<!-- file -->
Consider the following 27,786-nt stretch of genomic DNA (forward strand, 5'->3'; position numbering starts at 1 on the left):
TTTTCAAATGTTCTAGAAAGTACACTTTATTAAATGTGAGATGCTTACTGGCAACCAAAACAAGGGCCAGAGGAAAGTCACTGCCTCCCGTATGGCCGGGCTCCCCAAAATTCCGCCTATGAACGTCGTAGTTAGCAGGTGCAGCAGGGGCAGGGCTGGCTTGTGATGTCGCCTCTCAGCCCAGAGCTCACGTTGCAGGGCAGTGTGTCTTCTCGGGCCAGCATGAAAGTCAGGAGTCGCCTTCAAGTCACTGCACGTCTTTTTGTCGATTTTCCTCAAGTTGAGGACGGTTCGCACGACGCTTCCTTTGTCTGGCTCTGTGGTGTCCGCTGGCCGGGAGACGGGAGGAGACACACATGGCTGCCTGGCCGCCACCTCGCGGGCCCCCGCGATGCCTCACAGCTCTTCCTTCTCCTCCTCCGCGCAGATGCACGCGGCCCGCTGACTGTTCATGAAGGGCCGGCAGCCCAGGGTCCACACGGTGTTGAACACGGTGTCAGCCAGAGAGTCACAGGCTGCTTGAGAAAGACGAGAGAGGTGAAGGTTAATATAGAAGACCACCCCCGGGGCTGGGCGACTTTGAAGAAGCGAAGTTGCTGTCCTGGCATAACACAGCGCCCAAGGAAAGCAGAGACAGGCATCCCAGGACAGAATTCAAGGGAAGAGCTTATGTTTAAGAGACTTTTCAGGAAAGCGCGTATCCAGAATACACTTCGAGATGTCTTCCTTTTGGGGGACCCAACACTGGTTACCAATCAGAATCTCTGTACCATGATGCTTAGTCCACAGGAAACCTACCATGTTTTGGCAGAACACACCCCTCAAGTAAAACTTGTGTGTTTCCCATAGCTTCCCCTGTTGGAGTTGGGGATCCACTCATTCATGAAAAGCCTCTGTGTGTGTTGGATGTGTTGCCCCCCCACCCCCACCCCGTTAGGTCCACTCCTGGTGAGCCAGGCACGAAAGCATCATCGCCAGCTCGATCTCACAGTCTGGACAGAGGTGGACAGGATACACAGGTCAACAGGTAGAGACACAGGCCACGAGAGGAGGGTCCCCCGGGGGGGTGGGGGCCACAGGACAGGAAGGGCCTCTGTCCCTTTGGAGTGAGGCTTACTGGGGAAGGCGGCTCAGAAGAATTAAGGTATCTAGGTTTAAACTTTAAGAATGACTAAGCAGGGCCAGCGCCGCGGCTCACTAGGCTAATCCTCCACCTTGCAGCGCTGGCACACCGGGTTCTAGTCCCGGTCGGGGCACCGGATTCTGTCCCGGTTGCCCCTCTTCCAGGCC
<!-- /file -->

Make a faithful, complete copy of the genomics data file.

Consider the following 27,786-nt stretch of genomic DNA (forward strand, 5'->3'; position numbering starts at 1 on the left):
TTTTCAAATGTTCTAGAAAGTACACTTTATTAAATGTGAGATGCTTACTGGCAACCAAAACAAGGGCCAGAGGAAAGTCACTGCCTCCCGTATGGCCGGGCTCCCCAAAATTCCGCCTATGAACGTCGTAGTTAGCAGGTGCAGCAGGGGCAGGGCTGGCTTGTGATGTCGCCTCTCAGCCCAGAGCTCACGTTGCAGGGCAGTGTGTCTTCTCGGGCCAGCATGAAAGTCAGGAGTCGCCTTCAAGTCACTGCACGTCTTTTTGTCGATTTTCCTCAAGTTGAGGACGGTTCGCACGACGCTTCCTTTGTCTGGCTCTGTGGTGTCCGCTGGCCGGGAGACGGGAGGAGACACACATGGCTGCCTGGCCGCCACCTCGCGGGCCCCCGCGATGCCTCACAGCTCTTCCTTCTCCTCCTCCGCGCAGATGCACGCGGCCCGCTGACTGTTCATGAAGGGCCGGCAGCCCAGGGTCCACACGGTGTTGAACACGGTGTCAGCCAGAGAGTCACAGGCTGCTTGAGAAAGACGAGAGAGGTGAAGGTTAATATAGAAGACCACCCCCGGGGCTGGGCGACTTTGAAGAAGCGAAGTTGCTGTCCTGGCATAACACAGCGCCCAAGGAAAGCAGAGACAGGCATCCCAGGACAGAATTCAAGGGAAGAGCTTATGTTTAAGAGACTTTTCAGGAAAGCGCGTATCCAGAATACACTTCGAGATGTCTTCCTTTTGGGGGACCCAACACTGGTTACCAATCAGAATCTCTGTACCATGATGCTTAGTCCACAGGAAACCTACCATGTTTTGGCAGAACACACCCCTCAAGTAAAACTTGTGTGTTTCCCATAGCTTCCCCTGTTGGAGTTGGGGATCCACTCATTCATGAAAAGCCTCTGTGTGTGTTGGATGTGTTGCCCCCCCACCCCCACCCCGTTAGGTCCACTCCTGGTGAGCCAGGCACGAAAGCATCATCGCCAGCTCGATCTCACAGTCTGGACAGAGGTGGACAGGATACACAGGTCAACAGGTAGAGACACAGGCCACGAGAGGAGGGTCCCCCGGGGGGGTGGGGGCCACAGGACAGGAAGGGCCTCTGTCCCTTTGGAGTGAGGCTTACTGGGGAAGGCGGCTCAGAAGAATTAAGGTATCTAGGTTTAAACTTTAAGAATGACTAAGCAGGGCCAGCGCCGCGGCTCACTAGGCTAATCCTCCACCTTGCAGCGCTGGCACACCGGGTTCTAGTCCCGGTCGGGGCACCGGATTCTGTCCCGGTTGCCCCTCTTCCAGGCC